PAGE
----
By Daniel J. Ursu, Roundtable Historian
The Cleveland Civil War Roundtable
Copyright © 2022-2023, All Rights Reserved
Editor’s note: This article was the history brief for the April 2023 meeting of the Cleveland Civil War Roundtable.
General Longstreet, a corps commander in the Army of Northern Virginia, was well known for having dependable intelligence from Southern spies, for example, in the pivotal Battle of Gettysburg from perhaps his most famous spy, Henry Thomas Harrison, or simply “Harrison” as known in Civil War folklore. Harrison’s work helped crystallize the Confederates’ understanding of Union corps positions and shaped General Lee’s strategic thinking at the Battle of Gettysburg. This led Lee to have his own forces converge in the vicinity of the town of Gettysburg. Longstreet’s use of spies at that battle is arguably even more important, since Jeb Stuart’s cavalry had failed General Lee on his knowledge of Union troop positions. That said, because the May 2023 meeting of the Cleveland Civil War Roundtable featured a presentation that focused on the exploits of women during the Civil War, that meeting was an appropriate time to recall the work of women spies in both the North and South, who were plying their spy craft with sometimes dramatic results. This history brief examines three such famous women.
The first is Maria Isabelle Boyd, perhaps the most well-known woman spy. She was born to a prominent Shenandoah Valley slaveholding family in Martinsburg, then part of Virginia but soon to become part of West Virginia. Maria Isabelle Boyd became known simply as “Belle Boyd” and was renowned for her beauty. Indeed, one of her many nicknames was “Cleopatra of the Secession.” Her education took place at Mount Washington Female College, a “finishing school” in Baltimore, Maryland where she began at age 12 and graduated soon thereafter.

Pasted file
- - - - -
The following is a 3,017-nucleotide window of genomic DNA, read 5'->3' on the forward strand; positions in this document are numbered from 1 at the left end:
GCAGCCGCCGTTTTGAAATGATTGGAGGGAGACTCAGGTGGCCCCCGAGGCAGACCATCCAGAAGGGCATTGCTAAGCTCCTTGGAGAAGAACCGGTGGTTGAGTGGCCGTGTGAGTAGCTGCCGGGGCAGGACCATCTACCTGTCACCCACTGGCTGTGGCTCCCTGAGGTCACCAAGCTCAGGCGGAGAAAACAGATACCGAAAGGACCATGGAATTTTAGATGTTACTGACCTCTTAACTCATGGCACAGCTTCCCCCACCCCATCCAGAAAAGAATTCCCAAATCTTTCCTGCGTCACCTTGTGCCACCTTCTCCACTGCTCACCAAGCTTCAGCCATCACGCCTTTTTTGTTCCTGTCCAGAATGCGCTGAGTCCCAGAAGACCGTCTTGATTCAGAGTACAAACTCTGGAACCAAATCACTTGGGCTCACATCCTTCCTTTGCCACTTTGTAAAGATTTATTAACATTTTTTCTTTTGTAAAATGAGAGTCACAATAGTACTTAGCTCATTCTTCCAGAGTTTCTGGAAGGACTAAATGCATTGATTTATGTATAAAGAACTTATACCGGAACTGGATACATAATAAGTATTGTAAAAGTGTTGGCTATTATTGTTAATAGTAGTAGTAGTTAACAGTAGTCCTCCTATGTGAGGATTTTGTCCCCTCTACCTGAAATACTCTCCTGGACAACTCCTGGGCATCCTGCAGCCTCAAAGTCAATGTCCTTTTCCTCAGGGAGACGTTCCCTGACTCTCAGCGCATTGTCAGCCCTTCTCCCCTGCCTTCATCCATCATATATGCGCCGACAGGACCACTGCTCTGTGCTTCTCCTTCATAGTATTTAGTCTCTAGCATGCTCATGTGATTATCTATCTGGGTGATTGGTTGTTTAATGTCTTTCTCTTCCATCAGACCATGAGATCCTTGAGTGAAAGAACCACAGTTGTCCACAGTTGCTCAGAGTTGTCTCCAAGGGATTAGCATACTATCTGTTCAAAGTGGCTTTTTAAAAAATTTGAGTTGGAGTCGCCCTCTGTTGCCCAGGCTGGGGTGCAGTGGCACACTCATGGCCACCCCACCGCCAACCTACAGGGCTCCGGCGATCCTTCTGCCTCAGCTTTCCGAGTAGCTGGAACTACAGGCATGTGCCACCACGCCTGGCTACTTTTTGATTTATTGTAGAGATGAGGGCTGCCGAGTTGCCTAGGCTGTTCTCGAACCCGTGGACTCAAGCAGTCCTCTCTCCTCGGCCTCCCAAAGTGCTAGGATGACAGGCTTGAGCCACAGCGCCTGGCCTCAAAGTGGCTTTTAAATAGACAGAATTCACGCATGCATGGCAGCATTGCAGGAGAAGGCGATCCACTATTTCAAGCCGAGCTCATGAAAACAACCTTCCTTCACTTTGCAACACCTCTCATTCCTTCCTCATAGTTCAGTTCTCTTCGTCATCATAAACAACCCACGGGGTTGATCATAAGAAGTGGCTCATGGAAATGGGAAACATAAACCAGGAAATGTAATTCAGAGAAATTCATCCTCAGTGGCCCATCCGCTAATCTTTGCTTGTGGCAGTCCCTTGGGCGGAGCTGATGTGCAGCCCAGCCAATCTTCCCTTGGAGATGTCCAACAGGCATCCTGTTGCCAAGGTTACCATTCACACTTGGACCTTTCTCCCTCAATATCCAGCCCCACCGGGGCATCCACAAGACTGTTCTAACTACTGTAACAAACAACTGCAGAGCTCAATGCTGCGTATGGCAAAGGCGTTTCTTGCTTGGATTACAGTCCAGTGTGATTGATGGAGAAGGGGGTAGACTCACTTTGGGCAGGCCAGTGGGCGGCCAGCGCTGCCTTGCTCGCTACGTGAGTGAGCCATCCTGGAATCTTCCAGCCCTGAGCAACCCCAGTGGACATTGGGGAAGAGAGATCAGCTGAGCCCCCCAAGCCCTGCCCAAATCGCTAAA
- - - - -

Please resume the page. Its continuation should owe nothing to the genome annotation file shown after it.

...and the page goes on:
When the war began, Boyd plied her trade mostly from her advantageous position at a family-owned hotel in Front Royal. It was ideally located to eavesdrop on Union officers staying there during the Shenandoah Valley Campaigns. She was a master of manipulation and knew how to appeal to an officer’s sense of military chivalry. She and other southern belles exploited Victorian era males’ deference to womanhood. Her memoirs, written shortly after the war’s end, Belle Boyd in Camp and Prison, tell of how she began as a spy.
Union soldiers heard that Boyd had Confederate flags in her room at her mother’s house and went to investigate. The Union troops then hung a Union flag outside of the home. One of the soldiers blasphemed her mother, and Belle Boyd mortally shot him with a pistol. At legal proceedings, Boyd, incredibly, was found not guilty of murder, but the angry Union troops posted guards at her house.